Before a mesmerized crowd, man and beast dramatically confront one another. The fiercely determined picador leans forward and gathers all his strength, readying himself to stab the impassive bull with his sharp lance. Dying or wounded animals lie on the ground, and the bloody undersides of the picador's horse convey the abusive and violent aspects of the sport of bullfighting. The bull coolly eyes his opponent as a group of fearful men try to distract the savage animal.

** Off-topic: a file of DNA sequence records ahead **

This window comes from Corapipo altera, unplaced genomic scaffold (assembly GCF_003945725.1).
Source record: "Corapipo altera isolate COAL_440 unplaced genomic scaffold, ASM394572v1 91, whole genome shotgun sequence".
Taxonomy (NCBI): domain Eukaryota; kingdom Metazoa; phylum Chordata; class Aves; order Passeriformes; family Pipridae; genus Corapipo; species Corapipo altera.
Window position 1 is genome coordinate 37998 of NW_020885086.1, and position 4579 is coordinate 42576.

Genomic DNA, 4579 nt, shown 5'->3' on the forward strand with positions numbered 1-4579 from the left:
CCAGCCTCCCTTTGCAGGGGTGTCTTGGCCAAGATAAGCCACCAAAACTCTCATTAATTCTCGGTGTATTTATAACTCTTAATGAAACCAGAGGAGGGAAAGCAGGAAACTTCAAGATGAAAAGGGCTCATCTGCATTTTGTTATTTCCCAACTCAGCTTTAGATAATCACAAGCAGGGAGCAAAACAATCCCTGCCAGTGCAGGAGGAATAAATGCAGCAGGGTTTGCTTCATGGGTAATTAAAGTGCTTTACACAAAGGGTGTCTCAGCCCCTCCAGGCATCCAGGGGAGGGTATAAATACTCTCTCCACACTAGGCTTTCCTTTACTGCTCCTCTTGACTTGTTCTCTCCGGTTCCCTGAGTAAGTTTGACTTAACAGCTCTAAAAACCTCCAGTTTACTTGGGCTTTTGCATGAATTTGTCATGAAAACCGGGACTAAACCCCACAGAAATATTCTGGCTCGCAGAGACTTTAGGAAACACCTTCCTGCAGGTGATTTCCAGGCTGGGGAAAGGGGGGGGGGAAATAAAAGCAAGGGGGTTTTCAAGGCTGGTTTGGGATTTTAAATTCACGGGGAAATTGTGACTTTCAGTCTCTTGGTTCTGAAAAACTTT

Francisco José de Goya y Lucientes painted this work late in his career when he had begun experimenting with different techniques. Showing remarkable freedom, Goya used a heavily loaded brush, a palette knife, a rag, and even his fingers to apply paint to the canvas. Thick black strokes of paint suggest tension and movement, while dark shadows and a faceless crowd in the background lend an ominous air to this emotional confrontation.